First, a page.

For a while I thought, I guess I have to watch everything in 3D now. But at some point it was too much, I made a choice. I had decided to only watch movies in 3D if they were filmed specifically for 3D — not converted to 3D in post-production as an afterthought. I also began thinking this way of IMAX movies, Was it filmed with IMAX cameras? Anything Christopher Nolan is usually filmed with IMAX cameras.

In recent years, I thought 3D movies had mostly gone away — or maybe I had been avoiding them? Then of course, the theaters shut down for most of 2020 and some of 2021 (thanks to the pandemic). The other day when picking out tickets for Black Widow and the return of the MCU to the big screen I noticed they had a 3D showing. We went with IMAX (non-3D), but it was weird that the 3D was in a normal, small theater.

We’re now at a point where it’s not about 3D, it’s about IMAX, DOLBY VISION and DOLBY ATMOS (big sound). However, James Cameron is back in his movie lab creating the next two big Pandoran Adventures, Avatar 2 and Avatar 3. And when these come out, in an even more immersive 3D I feel like the film industry is going to go through another 3D renaissance, but let’s hope that’s not the case.

I feel like a 3D experience is a fun treat when it’s a rare treat. When watching content in 3D becomes a normal occurrence you barely even notice it. That’s what made Muppet Vision 3D at Walt Disney World so special for all of those years (they even have the added 4D parts where they spray you with water, plus the theater gets wrecked throughout the movie). When everything is in 3D then a ride on Star Tours becomes less special.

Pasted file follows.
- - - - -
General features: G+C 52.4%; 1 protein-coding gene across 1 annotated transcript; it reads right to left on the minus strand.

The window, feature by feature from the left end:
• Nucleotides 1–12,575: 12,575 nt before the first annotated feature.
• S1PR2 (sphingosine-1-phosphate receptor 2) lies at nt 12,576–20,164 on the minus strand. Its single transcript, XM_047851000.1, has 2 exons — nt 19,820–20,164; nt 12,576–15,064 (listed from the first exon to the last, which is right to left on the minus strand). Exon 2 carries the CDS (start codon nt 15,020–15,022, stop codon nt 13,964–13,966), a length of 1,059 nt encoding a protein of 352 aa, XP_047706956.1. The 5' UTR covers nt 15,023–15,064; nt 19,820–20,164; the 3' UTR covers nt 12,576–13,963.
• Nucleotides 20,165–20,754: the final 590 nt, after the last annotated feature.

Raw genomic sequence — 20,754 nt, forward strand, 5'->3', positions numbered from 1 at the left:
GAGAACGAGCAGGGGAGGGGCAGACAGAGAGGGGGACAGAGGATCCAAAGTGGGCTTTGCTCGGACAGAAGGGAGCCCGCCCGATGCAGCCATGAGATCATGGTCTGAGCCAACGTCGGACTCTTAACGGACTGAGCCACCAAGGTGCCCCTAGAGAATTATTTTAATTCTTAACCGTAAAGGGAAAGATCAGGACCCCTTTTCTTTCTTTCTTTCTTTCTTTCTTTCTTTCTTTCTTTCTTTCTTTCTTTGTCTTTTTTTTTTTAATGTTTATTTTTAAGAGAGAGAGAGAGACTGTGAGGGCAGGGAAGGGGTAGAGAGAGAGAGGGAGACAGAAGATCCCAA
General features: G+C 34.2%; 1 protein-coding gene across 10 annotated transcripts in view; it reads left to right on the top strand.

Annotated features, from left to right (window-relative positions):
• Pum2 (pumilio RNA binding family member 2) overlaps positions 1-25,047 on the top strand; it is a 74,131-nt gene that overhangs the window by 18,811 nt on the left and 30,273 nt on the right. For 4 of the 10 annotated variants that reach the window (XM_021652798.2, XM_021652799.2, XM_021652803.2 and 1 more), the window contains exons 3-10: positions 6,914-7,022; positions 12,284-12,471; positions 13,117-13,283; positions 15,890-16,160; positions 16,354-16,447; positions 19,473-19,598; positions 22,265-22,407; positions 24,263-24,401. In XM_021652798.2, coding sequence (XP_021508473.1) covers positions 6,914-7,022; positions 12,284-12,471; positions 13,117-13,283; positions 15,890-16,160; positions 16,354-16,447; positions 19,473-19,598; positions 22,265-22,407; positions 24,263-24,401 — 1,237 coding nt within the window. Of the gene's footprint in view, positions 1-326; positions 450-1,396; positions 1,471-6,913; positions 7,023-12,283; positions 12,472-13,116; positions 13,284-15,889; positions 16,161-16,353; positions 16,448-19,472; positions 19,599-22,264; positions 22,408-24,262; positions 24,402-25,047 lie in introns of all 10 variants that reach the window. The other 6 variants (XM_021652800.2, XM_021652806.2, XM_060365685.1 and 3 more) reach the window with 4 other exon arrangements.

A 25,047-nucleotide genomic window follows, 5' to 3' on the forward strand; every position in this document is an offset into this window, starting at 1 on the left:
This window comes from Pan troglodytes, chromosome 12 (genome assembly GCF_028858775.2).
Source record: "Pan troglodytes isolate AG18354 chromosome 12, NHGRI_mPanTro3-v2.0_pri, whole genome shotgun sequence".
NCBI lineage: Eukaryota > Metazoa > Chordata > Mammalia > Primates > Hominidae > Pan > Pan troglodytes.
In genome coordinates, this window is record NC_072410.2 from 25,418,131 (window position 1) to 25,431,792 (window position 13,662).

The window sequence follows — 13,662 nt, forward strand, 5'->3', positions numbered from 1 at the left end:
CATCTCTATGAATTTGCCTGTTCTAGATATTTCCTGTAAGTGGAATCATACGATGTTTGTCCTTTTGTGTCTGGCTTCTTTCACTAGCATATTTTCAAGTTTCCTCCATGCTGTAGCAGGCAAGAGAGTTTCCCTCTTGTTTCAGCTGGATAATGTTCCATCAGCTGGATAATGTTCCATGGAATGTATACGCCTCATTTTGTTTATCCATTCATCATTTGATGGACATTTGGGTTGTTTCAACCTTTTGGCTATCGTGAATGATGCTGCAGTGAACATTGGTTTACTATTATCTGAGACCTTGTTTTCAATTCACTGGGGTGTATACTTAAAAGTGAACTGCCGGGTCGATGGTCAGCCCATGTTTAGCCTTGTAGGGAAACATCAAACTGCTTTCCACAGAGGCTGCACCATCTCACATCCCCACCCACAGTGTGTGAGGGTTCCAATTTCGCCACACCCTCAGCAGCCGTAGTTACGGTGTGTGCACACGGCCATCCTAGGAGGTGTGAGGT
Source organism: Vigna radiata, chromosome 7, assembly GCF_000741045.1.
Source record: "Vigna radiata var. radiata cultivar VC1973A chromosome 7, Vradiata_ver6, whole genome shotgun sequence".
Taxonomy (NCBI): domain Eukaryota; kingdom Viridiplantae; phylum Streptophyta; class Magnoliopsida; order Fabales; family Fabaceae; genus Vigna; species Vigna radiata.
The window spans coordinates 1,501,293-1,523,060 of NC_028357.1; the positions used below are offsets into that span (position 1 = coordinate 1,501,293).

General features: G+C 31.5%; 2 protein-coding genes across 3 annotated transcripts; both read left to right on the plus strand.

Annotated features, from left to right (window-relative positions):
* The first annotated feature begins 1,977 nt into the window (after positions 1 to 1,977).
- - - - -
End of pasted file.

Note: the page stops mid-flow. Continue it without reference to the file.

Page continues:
So, let’s keep 3D movies to special occasions. Christopher Nolan has his IMAX movies and let’s give James Cameron 3D and cool ocean documentaries.

I am not a Robot… }o; I think

There’s one main reason why I prefer using my MacBook Pro over my PC for most of my “internet surfing.” People still call it surfin’ the internet, right?

Anytime I buy something or create a username for any website I come across a CAPTCHA quiz where my computer gets to decide whether or not I am a human. What’s with all of the pop quizzes, internet?

Old School Time Vortex of Words Captcha